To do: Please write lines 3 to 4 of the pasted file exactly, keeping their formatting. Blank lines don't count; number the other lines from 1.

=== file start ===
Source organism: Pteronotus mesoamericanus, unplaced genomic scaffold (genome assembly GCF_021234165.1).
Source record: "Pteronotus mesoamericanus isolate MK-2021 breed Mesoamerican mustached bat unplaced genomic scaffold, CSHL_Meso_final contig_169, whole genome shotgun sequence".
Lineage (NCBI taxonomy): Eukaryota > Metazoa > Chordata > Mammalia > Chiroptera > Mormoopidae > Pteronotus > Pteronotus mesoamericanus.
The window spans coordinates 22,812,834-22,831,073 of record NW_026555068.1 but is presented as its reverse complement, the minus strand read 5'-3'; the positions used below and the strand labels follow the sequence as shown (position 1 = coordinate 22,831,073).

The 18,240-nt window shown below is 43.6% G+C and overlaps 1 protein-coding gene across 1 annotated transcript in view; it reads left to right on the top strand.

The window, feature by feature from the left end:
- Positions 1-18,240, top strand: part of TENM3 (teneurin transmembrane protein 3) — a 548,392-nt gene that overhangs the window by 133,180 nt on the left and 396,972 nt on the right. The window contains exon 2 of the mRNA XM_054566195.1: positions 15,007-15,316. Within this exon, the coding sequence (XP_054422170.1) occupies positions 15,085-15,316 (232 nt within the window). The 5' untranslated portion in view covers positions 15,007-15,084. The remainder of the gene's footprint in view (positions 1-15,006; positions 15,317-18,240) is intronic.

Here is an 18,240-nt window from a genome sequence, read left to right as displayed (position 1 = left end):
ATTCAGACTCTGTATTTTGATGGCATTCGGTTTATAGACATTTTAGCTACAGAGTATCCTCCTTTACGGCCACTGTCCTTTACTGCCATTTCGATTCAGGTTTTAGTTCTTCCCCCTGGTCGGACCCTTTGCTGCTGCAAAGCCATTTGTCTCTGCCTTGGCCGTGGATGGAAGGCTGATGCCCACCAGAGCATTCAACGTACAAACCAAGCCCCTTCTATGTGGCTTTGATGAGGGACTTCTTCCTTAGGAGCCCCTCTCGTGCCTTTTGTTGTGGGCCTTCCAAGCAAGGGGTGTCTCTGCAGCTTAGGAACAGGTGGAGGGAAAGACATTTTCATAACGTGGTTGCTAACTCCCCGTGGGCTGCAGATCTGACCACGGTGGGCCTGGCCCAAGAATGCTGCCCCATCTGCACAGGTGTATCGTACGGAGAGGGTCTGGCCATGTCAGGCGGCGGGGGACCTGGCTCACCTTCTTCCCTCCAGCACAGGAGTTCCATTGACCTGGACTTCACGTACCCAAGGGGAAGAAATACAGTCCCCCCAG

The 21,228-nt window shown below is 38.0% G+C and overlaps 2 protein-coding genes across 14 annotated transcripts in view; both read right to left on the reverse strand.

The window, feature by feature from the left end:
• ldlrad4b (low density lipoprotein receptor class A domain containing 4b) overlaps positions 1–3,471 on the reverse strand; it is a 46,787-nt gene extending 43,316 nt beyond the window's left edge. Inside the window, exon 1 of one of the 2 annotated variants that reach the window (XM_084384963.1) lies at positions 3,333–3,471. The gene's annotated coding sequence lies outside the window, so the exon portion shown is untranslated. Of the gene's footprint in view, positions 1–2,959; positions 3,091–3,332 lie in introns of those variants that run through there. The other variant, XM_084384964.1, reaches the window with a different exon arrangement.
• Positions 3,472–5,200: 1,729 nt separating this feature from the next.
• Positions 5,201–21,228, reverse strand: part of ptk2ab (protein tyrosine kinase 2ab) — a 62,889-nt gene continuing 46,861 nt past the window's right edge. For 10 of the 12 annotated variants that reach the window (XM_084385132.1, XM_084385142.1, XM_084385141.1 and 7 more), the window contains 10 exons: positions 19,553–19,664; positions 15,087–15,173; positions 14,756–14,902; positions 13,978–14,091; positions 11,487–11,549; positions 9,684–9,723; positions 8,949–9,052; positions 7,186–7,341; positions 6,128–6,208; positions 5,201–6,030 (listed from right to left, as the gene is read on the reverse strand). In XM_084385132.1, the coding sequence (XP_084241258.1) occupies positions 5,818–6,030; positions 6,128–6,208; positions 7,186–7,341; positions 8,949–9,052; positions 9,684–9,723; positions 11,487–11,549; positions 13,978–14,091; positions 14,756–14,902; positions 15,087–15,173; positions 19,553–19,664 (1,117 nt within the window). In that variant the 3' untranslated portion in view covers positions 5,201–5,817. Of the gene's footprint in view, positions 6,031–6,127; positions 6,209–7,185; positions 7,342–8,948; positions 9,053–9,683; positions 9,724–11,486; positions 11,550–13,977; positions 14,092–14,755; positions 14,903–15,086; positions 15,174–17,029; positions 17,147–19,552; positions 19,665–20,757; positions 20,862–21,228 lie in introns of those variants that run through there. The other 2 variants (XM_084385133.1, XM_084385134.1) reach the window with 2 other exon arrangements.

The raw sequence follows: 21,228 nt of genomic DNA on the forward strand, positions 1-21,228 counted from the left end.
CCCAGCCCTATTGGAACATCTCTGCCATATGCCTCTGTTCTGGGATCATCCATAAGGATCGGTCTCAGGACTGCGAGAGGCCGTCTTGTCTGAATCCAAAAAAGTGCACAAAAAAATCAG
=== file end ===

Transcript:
Lineage (NCBI taxonomy): Eukaryota > Metazoa > Chordata > Mammalia > Chiroptera > Mormoopidae > Pteronotus > Pteronotus mesoamericanus.
The window spans coordinates 22,812,834-22,831,073 of record NW_026555068.1 but is presented as its reverse complement, the minus strand read 5'-3'; the positions used below and the strand labels follow the sequence as shown (position 1 = coordinate 22,831,073).